Martine Boucher:
I've got you right now, but I'd say it's a lot the power of the network, people find us. I really believe that when you're looking, you're ready for a lesson that teacher shows up. There's almost that... I feel that a lot of people are finding us. A lot of people will voice to their immediate networks, "I'm not happy, this is what I'm looking for," and so on. And then somebody else will say, "Well, have you ever paid attention? These guys are very active on LinkedIn." So we publish a lot on LinkedIn. And we're very much about, we're innovative, we're disruptive, we're offering something. So our voice is very clear that we want somebody else there. Right? Somebody that wants something different. And even on an application form I've got like, "Why Simplex?"

Martine Boucher:
And I can give a hint to everybody just saying, because I'm looking for something different, doesn't quite cut it. It's like we spend a lot of time talking about who we are, our vision and how we are and how we think, just give me something here. Just tell me what are you going to bring? Because it's not about a fit. I think it's what are you going to bring that will make us bigger and better? I don't want somebody that's like me, there's already enough of me.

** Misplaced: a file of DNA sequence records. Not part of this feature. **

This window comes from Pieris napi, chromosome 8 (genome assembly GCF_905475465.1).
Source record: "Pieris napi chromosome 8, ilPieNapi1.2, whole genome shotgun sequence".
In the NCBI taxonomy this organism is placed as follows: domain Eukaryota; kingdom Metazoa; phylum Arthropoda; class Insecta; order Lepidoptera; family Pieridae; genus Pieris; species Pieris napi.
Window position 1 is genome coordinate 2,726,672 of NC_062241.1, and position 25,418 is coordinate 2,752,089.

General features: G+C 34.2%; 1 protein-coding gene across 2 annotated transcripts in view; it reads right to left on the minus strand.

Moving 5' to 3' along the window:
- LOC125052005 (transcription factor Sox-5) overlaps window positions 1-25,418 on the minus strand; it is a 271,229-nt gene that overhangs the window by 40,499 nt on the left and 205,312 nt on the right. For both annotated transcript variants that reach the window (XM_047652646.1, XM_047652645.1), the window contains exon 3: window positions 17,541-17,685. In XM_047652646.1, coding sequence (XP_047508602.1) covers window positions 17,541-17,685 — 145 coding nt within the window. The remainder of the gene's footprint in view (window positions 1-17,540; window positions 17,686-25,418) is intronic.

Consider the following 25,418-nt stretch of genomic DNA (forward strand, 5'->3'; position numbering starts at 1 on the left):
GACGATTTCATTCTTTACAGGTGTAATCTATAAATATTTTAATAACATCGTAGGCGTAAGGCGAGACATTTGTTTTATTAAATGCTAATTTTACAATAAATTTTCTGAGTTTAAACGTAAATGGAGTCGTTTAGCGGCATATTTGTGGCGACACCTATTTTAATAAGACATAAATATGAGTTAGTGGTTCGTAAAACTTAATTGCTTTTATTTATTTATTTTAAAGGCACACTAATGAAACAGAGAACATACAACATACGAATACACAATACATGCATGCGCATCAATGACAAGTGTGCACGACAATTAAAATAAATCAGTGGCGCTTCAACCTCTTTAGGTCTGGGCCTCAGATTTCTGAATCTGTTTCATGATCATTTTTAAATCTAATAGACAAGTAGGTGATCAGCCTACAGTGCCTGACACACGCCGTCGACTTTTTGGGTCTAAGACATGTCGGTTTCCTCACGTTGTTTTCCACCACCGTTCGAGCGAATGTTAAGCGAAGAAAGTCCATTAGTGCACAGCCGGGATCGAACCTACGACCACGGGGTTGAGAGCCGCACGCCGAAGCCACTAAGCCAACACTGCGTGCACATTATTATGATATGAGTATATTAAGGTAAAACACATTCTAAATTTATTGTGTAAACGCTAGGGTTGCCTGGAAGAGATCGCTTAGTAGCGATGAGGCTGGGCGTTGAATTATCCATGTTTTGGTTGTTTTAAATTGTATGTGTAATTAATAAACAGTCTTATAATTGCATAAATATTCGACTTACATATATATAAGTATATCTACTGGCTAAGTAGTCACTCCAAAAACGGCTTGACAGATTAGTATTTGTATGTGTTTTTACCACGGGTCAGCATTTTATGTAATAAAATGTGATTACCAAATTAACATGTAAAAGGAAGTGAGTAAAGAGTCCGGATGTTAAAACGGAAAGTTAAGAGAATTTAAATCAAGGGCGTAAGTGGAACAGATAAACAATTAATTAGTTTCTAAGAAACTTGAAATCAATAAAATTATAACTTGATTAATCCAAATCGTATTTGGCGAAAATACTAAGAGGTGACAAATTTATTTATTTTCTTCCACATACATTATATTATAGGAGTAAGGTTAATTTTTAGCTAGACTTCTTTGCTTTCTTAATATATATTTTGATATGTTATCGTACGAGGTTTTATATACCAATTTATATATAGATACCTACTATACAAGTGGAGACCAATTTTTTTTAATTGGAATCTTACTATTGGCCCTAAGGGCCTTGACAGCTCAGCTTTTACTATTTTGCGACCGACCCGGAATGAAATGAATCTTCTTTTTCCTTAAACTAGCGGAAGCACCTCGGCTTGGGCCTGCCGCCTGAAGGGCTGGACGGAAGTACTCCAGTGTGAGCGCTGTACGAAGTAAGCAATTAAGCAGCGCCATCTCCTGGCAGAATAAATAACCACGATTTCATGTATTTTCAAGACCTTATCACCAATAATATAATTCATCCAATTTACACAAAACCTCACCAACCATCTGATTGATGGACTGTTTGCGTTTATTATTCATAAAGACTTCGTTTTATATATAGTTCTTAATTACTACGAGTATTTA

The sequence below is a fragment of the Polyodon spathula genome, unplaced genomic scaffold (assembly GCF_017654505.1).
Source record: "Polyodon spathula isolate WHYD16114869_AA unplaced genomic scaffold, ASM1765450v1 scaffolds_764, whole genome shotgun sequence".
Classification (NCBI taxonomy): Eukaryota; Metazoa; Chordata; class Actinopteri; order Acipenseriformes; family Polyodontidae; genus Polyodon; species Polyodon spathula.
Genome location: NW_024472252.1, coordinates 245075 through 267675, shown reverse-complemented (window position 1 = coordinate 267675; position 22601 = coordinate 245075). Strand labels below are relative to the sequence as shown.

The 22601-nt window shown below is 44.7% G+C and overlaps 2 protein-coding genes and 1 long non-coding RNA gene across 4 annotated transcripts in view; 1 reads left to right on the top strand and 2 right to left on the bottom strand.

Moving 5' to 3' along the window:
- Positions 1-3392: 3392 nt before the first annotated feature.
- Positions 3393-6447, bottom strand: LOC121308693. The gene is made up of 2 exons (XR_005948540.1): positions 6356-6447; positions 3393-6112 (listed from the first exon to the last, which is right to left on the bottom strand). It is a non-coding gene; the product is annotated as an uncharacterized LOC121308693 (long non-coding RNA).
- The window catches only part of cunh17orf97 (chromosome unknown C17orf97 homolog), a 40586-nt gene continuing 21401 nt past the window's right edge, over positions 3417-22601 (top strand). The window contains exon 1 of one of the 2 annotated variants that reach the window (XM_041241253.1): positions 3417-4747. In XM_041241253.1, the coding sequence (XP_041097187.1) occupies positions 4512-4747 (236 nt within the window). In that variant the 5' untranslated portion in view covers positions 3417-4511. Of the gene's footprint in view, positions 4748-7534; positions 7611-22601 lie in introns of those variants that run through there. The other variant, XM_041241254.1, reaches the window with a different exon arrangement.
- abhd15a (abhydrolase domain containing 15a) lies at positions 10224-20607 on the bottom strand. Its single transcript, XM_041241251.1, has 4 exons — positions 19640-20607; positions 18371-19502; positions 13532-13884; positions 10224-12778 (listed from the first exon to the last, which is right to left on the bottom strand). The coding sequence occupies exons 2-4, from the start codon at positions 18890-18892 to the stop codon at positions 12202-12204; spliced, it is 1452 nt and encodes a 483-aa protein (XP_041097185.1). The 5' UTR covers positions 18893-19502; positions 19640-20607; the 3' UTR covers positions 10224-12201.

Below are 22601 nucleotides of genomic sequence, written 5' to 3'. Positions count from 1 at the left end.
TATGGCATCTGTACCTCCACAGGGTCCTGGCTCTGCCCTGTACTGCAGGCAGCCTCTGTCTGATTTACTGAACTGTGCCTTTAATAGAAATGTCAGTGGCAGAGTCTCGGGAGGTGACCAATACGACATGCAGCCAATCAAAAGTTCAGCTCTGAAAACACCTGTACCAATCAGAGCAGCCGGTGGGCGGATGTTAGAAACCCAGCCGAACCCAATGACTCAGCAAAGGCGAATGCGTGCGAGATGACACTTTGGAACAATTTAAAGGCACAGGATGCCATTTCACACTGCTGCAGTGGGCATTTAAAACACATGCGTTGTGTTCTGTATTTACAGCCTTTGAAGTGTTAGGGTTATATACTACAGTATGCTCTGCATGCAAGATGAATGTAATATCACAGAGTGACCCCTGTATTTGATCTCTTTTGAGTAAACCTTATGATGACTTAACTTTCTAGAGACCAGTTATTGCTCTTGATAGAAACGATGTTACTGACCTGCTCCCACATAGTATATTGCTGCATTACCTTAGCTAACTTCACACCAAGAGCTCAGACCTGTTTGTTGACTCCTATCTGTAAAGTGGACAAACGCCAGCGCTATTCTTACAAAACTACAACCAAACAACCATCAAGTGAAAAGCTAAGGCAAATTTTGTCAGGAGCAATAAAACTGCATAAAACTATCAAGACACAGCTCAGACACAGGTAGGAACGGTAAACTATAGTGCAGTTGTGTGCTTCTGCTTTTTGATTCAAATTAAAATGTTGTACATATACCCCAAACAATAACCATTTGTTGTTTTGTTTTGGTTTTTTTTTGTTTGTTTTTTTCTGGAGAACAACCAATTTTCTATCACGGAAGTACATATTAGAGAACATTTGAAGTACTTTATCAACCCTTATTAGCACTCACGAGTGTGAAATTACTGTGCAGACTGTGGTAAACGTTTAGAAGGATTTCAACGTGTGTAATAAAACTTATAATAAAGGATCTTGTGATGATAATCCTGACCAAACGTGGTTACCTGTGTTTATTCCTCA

Martine Boucher:
I need more other people and that think differently and share the values, but think differently. They find us. Most of the time they find us. Our team is really good at talking to their brands and colleagues and just telling their story, saying, "This is what I do." And other people are like looking, "What." This option exists, there's still that kind of, that's not possible. Can I really be part of something without key performance indicators, minimum billable hours. So we've set it up. We're different. We're neat. It's not for everybody, but when it fits, it fits so well.

Evelyn Ackah:
That sounds incredible. It sounds like you've really worked hard on the culture, the values, the vision. Those are the things I struggle with still, even because you're always reviewing and revising and different people change the dynamics. And so I'm really interested in how you've developed that. One thing I really want to chat about is you come from Quebec and you come to Calgary. I was in Vancouver, then Toronto on Bay Street and then to Calgary. Let's talk about the craziness of the culture. How has it been for you? Obviously you're Francophone and it's a different world. How is it?

Martine Boucher:
When I talked earlier about business and needing courage and naivety, that applies also to moving across the country. I came here because my employer at the time, General Electric, the capital division of financing division was growing really quickly. And we were providing support from Montreal. That's where the head office was. And it was starting to be really a challenge to do it remotely with the growth. So I agreed to come to Calgary for what was supposed to be 12 to 18 months, support the team, identify somebody who could take over and then come back to Montreal. Well, little did I know we hit the crash in 2008, started reversing, growth was not so exciting anymore for GE capital. Things were changing quickly. So I ended up leaving GE in 2009, just taking a big step back.

Martine Boucher: